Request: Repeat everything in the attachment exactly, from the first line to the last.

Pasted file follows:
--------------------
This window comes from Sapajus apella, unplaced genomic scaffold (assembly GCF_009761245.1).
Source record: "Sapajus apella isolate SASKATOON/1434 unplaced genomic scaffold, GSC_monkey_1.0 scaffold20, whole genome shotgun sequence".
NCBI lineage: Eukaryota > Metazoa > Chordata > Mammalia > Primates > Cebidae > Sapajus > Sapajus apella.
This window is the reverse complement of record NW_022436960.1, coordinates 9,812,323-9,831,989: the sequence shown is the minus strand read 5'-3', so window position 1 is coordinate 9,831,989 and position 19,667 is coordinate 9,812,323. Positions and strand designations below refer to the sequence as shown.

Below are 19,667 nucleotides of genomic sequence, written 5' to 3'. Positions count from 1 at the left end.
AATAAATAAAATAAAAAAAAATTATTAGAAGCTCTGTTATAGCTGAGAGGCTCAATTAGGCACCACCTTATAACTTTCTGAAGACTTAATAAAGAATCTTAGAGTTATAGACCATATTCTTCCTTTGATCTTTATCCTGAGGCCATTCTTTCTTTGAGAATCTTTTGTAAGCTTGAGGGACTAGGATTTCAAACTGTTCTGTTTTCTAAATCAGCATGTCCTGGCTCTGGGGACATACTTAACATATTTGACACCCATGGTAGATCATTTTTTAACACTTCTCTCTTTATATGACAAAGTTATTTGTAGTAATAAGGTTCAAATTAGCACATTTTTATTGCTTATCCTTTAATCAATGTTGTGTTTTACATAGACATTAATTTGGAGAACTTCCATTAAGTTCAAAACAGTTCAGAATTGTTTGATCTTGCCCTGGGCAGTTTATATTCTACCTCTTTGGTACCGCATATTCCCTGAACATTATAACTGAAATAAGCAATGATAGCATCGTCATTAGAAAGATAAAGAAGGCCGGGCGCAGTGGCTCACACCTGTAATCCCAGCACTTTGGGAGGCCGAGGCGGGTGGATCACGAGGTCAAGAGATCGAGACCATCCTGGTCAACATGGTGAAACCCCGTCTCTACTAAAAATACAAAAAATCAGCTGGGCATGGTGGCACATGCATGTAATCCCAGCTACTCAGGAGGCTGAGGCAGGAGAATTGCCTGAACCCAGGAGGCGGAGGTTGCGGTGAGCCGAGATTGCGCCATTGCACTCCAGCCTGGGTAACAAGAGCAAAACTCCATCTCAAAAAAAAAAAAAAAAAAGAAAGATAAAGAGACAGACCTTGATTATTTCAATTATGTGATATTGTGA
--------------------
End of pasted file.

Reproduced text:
This window comes from Sapajus apella, unplaced genomic scaffold (assembly GCF_009761245.1).
Source record: "Sapajus apella isolate SASKATOON/1434 unplaced genomic scaffold, GSC_monkey_1.0 scaffold20, whole genome shotgun sequence".
NCBI lineage: Eukaryota > Metazoa > Chordata > Mammalia > Primates > Cebidae > Sapajus > Sapajus apella.
This window is the reverse complement of record NW_022436960.1, coordinates 9,812,323-9,831,989: the sequence shown is the minus strand read 5'-3', so window position 1 is coordinate 9,831,989 and position 19,667 is coordinate 9,812,323. Positions and strand designations below refer to the sequence as shown.

Below are 19,667 nucleotides of genomic sequence, written 5' to 3'. Positions count from 1 at the left end.
AATAAATAAAATAAAAAAAAATTATTAGAAGCTCTGTTATAGCTGAGAGGCTCAATTAGGCACCACCTTATAACTTTCTGAAGACTTAATAAAGAATCTTAGAGTTATAGACCATATTCTTCCTTTGATCTTTATCCTGAGGCCATTCTTTCTTTGAGAATCTTTTGTAAGCTTGAGGGACTAGGATTTCAAACTGTTCTGTTTTCTAAATCAGCATGTCCTGGCTCTGGGGACATACTTAACATATTTGACACCCATGGTAGATCATTTTTTAACACTTCTCTCTTTATATGACAAAGTTATTTGTAGTAATAAGGTTCAAATTAGCACATTTTTATTGCTTATCCTTTAATCAATGTTGTGTTTTACATAGACATTAATTTGGAGAACTTCCATTAAGTTCAAAACAGTTCAGAATTGTTTGATCTTGCCCTGGGCAGTTTATATTCTACCTCTTTGGTACCGCATATTCCCTGAACATTATAACTGAAATAAGCAATGATAGCATCGTCATTAGAAAGATAAAGAAGGCCGGGCGCAGTGGCTCACACCTGTAATCCCAGCACTTTGGGAGGCCGAGGCGGGTGGATCACGAGGTCAAGAGATCGAGACCATCCTGGTCAACATGGTGAAACCCCGTCTCTACTAAAAATACAAAAAATCAGCTGGGCATGGTGGCACATGCATGTAATCCCAGCTACTCAGGAGGCTGAGGCAGGAGAATTGCCTGAACCCAGGAGGCGGAGGTTGCGGTGAGCCGAGATTGCGCCATTGCACTCCAGCCTGGGTAACAAGAGCAAAACTCCATCTCAAAAAAAAAAAAAAAAAAGAAAGATAAAGAGACAGACCTTGATTATTTCAATTATGTGATATTGTGA